The natural soap making method we use is called “cold process”, which involves heat but is produced by a chemical reaction called “saponification”. It occurs by mixing an alkaline solution with natural oils and the result is soap. The cold process method we use retains all of the naturally occurring glycerin that moisturizes your skin and does not leave you feeling dry and itchy as commercial soaps do.
The commercial soaps you are used to buying in the supermarket are milled, cooked and melted before extruded into molds. These soaps often contain artificial dyes, preservatives, additives and perfumes, as well as alcohol and detergents which make them produce suds. The glycerin that is naturally produced in soap is usually removed from commercial soaps and sold for other purposes such as cosmetic production.
We believe that the “cold process” method is the best method for producing natural handmade soap. Many people find the “melt and pour” and glycerin soaps to be very drying to the skin. They often contain alcohol or propolyne glycol. The “melt and pour” soap bases are made in a factory, purchased in a block, melted and poured into molds. They are so called “handmade” soaps but it is simply not the same as making them all natural “from scratch” as we do!
Bursting the Bubble (Antibacterial Soaps)
Better Homes & Gardens, May, 2003, by Eric Metcalf
Do you squirt dollops of antibacterial soap into your hands hoping to exterminate hordes of disease-causing germs? Don't bother.
In a study for the Journal of Community Health, 238 households washed their hands with either regular soap or antibacterial soap. For a year, researchers regularly took a head count of the number of microscopic bugs on each person's hands.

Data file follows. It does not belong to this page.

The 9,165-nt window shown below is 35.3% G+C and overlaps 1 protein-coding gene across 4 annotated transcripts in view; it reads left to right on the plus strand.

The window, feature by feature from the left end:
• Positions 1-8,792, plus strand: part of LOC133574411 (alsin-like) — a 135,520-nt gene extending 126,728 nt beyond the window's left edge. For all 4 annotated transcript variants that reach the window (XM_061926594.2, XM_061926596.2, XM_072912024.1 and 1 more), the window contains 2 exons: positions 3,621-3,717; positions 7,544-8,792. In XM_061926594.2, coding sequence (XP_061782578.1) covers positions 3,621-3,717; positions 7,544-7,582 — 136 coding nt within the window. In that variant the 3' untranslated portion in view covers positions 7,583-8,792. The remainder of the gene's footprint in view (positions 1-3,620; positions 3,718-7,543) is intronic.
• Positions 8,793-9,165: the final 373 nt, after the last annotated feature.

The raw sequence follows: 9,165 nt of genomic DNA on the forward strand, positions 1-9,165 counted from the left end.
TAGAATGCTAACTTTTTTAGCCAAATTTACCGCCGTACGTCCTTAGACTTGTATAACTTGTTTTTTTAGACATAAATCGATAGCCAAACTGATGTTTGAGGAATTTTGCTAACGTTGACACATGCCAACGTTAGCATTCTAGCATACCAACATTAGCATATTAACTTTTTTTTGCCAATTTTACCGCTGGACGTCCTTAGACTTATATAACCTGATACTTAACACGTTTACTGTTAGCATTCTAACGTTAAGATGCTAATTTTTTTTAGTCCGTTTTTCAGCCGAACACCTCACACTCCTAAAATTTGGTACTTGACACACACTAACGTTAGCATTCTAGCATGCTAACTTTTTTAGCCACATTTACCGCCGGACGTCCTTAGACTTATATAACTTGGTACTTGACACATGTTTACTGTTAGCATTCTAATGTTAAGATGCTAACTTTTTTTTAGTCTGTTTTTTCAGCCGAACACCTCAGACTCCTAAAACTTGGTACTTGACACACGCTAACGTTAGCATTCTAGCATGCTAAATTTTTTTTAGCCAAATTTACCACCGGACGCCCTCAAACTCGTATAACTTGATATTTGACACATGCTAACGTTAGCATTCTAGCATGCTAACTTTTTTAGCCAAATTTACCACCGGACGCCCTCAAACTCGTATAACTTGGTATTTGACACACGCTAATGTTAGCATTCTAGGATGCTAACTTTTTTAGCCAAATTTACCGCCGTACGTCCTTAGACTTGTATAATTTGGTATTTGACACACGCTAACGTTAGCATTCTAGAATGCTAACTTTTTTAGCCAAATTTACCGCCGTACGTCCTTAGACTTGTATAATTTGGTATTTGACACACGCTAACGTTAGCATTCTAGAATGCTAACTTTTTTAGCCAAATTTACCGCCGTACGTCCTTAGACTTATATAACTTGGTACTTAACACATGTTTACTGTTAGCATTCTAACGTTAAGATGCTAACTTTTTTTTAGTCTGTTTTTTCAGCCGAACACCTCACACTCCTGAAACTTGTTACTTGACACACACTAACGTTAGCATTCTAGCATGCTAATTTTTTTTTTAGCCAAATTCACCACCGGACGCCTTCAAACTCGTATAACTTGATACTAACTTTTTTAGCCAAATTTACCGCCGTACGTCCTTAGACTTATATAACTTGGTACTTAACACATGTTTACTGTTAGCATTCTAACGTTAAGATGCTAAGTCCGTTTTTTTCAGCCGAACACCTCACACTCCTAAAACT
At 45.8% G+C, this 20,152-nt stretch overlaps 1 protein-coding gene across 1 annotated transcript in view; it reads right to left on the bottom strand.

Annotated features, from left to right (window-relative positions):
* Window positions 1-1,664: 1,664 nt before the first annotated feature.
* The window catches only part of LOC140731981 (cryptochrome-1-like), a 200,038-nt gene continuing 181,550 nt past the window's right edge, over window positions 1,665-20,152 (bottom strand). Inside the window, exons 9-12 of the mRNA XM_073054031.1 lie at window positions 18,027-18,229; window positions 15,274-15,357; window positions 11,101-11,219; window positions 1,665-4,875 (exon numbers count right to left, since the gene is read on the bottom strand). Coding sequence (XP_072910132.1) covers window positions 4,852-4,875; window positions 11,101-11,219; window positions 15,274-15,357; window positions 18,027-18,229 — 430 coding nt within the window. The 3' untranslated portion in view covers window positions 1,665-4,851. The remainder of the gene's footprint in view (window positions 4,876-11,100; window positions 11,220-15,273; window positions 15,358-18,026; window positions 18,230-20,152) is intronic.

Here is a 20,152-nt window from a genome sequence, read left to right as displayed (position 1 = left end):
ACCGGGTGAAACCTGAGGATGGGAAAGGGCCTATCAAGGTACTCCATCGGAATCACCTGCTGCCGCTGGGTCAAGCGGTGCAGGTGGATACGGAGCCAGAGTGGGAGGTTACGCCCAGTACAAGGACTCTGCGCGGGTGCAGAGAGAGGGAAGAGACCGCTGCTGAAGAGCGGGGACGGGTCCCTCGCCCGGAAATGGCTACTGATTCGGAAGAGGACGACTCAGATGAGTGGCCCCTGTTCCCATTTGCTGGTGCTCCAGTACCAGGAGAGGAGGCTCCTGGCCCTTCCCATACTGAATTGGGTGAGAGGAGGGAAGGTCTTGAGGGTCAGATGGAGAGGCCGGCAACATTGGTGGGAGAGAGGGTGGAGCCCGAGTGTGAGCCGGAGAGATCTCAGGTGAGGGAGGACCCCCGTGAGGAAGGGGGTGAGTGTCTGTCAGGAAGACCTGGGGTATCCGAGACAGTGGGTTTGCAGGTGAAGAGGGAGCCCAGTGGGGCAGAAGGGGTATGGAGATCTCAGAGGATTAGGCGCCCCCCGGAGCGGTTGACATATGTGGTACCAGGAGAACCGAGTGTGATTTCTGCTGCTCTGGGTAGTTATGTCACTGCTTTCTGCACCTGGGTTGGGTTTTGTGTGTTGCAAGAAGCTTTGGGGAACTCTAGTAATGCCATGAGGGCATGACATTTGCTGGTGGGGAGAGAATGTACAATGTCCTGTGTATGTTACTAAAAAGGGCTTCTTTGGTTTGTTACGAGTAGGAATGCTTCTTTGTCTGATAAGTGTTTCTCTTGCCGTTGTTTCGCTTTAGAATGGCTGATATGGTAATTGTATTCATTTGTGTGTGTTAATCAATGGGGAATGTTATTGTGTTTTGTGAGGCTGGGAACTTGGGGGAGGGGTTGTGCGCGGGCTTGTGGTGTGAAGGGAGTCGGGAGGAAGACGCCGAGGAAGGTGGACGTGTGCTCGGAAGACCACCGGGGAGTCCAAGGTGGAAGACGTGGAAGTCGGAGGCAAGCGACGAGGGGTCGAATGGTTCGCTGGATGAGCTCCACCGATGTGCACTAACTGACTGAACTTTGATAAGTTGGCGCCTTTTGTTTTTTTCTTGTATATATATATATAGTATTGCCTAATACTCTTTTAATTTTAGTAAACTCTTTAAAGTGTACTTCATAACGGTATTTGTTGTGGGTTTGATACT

"There wasn't any difference in the bacterial counts on the hands between those who used the antibacterial or the plain soap," says Elaine Larson, R.N., Ph.D., a professor at Columbia University's School of Nursing in New York City and the study's lead author.
Why? Most people wash their hands for mere seconds--not enough time for antibacterial soaps to work, says Dr. Stuart Levy, a professor at Tufts University in Boston and author of The Antibiotic Paradox.
But the soaps' antibacterial agent--usually triclosan--does kill off bacteria elsewhere in your surroundings and that can pose a different sort of health problem. Levy says the antibiotic residue of these soaps lingers on household surfaces and exterminates large numbers of the harmless germs that normally live among us. Young children need to interact with such germs to "train" their immune systems. Failure to do so could make them more likely to develop asthma or other immune-system diseases. The take-home message? About half of the hand soaps out there are antibacterial. That means half aren't. Choose the latter.
One exception: If you have a household member at high risk from infection--such as someone undergoing chemotherapy--then you should use a fast-acting alcohol-based hand sanitizer that you can buy at any drugstore.